For Ethan Nadelmann ’84, head of the Drug Policy Alliance, a New York City-based policy and lobbying group dedicated to a less punitive approach to drug policy, the answer lies in the social and economic costs of a strategy that he believes has put too many in jail or prison and done little to reduce the availability of drugs. Of the approximately 2 million people behind bars in the U.S., he notes, about 500,000 are there for drug-law violations–more than the total number of people jailed for all criminal offenses in Western Europe, although the U.S. has 100 million fewer people.

    “If we’re lucky, our grandchildren will recall the global war on drugs of the late 20th and early 21st centuries as some bizarre mania,” says Nadelmann. “The true challenge is learning to live with drugs so that they cause the least harm. An effective strategy needs to establish realistic objectives and criteria for evaluating success or failure, and must focus on reducing the death, disease, crime and suffering associated with both drug use and drug policies.”

    Tuesday, January 17, 2012 at 1:57 pm | Permalink
  19. PatriotSGT wrote:

    Who wants to punish for testing positive? Use it as an investigative tool to identify people who need help.
    Read the words for crying out loud. Jeez.

    Tuesday, January 17, 2012 at 2:18 pm | Permalink
  20. TENTHIRTYTWO wrote:

    “I guess you want drug testing for all, no problem.”


    “I get what your saying, but what’s the point if it doesn’t offer a solution to the problem, it’s just ramblings.”

    Uhh, my point was that the “problem” is invented because on analysis it applies to YOU.

    The “problem” as stated is, “some amount of people are using a benefit from the government for illegal purposes, specifically drugs.” Ok, then then solution is drug testing for all, since all receive government benefit.

    But wait…I’m no druggy! I’m a hard working American with a job and a house and a car! So that can’t be the problem…the problem must be, “some amount of people are using a *specific* benefit from the government for illegal purposes, specifically drugs.”

    Whew, I feel better. No testing for me since I don’t partake in that particular benefit! Because, after all, we know that Americans with jobs and houses and cars don’t use drugs. Right?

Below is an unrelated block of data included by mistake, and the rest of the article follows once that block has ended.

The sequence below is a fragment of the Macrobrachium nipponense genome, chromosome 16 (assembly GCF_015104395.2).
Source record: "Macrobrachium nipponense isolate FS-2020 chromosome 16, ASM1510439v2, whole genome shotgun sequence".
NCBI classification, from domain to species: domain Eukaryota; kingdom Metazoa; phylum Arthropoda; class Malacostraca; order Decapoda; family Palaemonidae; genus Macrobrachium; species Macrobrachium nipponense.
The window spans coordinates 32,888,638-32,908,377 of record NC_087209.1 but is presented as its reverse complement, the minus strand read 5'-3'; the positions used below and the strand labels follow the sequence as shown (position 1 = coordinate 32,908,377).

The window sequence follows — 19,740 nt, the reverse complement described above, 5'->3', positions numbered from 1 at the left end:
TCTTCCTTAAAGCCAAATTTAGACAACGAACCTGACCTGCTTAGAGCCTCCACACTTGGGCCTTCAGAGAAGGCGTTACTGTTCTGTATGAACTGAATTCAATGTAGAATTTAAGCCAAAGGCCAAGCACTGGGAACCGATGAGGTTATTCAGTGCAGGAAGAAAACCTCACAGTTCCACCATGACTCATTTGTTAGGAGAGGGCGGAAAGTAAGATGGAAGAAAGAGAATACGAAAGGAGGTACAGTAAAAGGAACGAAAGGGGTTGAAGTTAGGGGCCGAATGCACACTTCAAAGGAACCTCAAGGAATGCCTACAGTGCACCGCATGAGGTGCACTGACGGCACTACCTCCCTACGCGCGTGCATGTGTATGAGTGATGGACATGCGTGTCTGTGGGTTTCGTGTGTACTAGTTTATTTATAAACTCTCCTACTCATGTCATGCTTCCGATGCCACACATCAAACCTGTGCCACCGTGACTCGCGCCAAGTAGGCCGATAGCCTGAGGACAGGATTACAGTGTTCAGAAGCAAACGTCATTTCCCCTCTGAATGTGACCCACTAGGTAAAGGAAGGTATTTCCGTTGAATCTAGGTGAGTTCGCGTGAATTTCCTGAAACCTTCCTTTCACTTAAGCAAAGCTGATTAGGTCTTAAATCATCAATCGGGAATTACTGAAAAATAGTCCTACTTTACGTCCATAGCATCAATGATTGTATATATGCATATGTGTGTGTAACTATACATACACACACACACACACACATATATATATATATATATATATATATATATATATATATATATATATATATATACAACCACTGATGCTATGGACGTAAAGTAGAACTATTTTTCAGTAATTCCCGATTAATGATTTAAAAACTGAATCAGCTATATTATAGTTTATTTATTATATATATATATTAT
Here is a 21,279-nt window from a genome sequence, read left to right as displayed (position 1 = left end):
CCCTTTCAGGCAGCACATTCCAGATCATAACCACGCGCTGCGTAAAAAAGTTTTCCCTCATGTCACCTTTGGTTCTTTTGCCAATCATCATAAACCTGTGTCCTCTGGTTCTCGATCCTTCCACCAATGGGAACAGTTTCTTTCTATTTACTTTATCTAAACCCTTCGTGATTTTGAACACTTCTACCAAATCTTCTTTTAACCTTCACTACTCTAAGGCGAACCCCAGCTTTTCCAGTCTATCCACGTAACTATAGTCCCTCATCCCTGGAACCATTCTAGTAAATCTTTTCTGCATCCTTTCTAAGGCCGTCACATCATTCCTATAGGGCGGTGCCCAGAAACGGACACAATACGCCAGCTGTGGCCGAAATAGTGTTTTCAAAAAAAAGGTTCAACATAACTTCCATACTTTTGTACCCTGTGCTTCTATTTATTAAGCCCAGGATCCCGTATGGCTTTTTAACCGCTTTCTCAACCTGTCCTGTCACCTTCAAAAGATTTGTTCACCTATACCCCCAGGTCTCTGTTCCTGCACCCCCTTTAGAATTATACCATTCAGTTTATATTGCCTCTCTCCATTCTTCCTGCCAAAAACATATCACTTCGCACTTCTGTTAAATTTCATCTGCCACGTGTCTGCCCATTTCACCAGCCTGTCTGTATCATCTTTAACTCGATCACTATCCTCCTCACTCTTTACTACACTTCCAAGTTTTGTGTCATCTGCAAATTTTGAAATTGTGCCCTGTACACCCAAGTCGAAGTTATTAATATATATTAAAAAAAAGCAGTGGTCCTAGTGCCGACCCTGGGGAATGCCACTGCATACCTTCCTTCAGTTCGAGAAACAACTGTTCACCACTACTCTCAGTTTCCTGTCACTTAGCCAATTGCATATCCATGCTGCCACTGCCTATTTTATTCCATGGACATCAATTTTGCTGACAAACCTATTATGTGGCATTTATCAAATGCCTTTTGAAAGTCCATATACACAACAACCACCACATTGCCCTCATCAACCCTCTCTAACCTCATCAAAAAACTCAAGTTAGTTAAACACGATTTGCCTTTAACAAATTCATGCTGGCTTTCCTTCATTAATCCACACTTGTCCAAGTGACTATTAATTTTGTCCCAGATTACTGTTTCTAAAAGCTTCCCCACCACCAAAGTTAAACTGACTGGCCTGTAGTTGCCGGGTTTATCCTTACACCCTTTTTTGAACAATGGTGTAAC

Tuesday, January 17, 2012 at 2:29 pm | Permalink
  21. Iron Knee wrote:

    Every study I’ve seen says that positive reinforcement works better than negative reinforcement. Not that we don’t need a little of both, but I think we are focusing too much on negative reinforcement, and that alone doesn’t work, as we have seen with the “war on drugs”.

    I think we can all agree that we need to stop randomly throwing money at problems like this, and actually figure out what works. I’m enjoying this conversation in here, but it is short on facts and too heavy on gut feelings and emotions.

    Tuesday, January 17, 2012 at 2:33 pm | Permalink
  22. PATRIOTSGT wrote:

    and now starting in left field…..1032.

    Actually I understand your point. And to clarify, all welfare recipients do not use drugs. We do however, need to spend our money more wisely and throwing it, in however small a manner, to an undesireable end is not helping. We do need to help those trapped in a negative cycle to break out or climb out. So whats the solution as you see it instead of just sniping at other peoples solutions.

    Tuesday, January 17, 2012 at 4:21 pm | Permalink
  23. Duckman wrote:

    Well I say this topic brought out the masses didnt it

    Tuesday, January 17, 2012 at 4:44 pm | Permalink
  24. Iron Knee wrote:

    And to think I almost didn’t post this one. You never know what will get people going.

    Tuesday, January 17, 2012 at 5:25 pm | Permalink
  25. ebdoug wrote:

    Testing: The last person I dated was in 1996 on. I had been in relationships. I went and got aides tested as I didn’t want to expose this new person to anything. I don’t see it as a punishment. Certainly I wouldn’t want a nurse taking care of me if that person was on drugs. I wouldn’t want a long distance hauler, hauling on drugs. The list goes on and on.
    Those are my tax dollars paying for children to be ruined by drugs,alcohol, tobacco before they were born. That is not how I chose to spend my money. I want a healthy nation.
    I also don’t want my money going to fake wars and all the repercussions from fake wars like the homeless killed by an Iraq vet (maybe) in LA. This numbers of this country who continue to be killed by the fake wars goes on and on and on. I could see this happening in March 2003. We had Vietnam to learn from and learned nothing.

    Tuesday, January 17, 2012 at 5:26 pm | Permalink
  26. TENTHIRTYTWO wrote:

    I don’t know what problem you are referencing. If you are talking about the drug problem, I believe significant headway has been made by countries who legalized and invested in free treatment and rehabilitation for those who wanted it vs keeping everything illegal and relying on incarceration.

    Tuesday, January 17, 2012 at 6:15 pm | Permalink